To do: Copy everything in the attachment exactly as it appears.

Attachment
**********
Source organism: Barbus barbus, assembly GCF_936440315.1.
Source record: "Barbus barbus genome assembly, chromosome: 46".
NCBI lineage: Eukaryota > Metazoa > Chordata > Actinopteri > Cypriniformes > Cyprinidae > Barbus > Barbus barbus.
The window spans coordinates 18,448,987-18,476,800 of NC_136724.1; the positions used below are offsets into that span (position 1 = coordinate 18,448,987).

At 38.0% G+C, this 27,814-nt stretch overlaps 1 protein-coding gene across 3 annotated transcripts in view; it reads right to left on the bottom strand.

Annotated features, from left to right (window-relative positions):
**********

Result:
Source organism: Barbus barbus, assembly GCF_936440315.1.
Source record: "Barbus barbus genome assembly, chromosome: 46".
NCBI lineage: Eukaryota > Metazoa > Chordata > Actinopteri > Cypriniformes > Cyprinidae > Barbus > Barbus barbus.
The window spans coordinates 18,448,987-18,476,800 of NC_136724.1; the positions used below are offsets into that span (position 1 = coordinate 18,448,987).

At 38.0% G+C, this 27,814-nt stretch overlaps 1 protein-coding gene across 3 annotated transcripts in view; it reads right to left on the bottom strand.

Annotated features, from left to right (window-relative positions):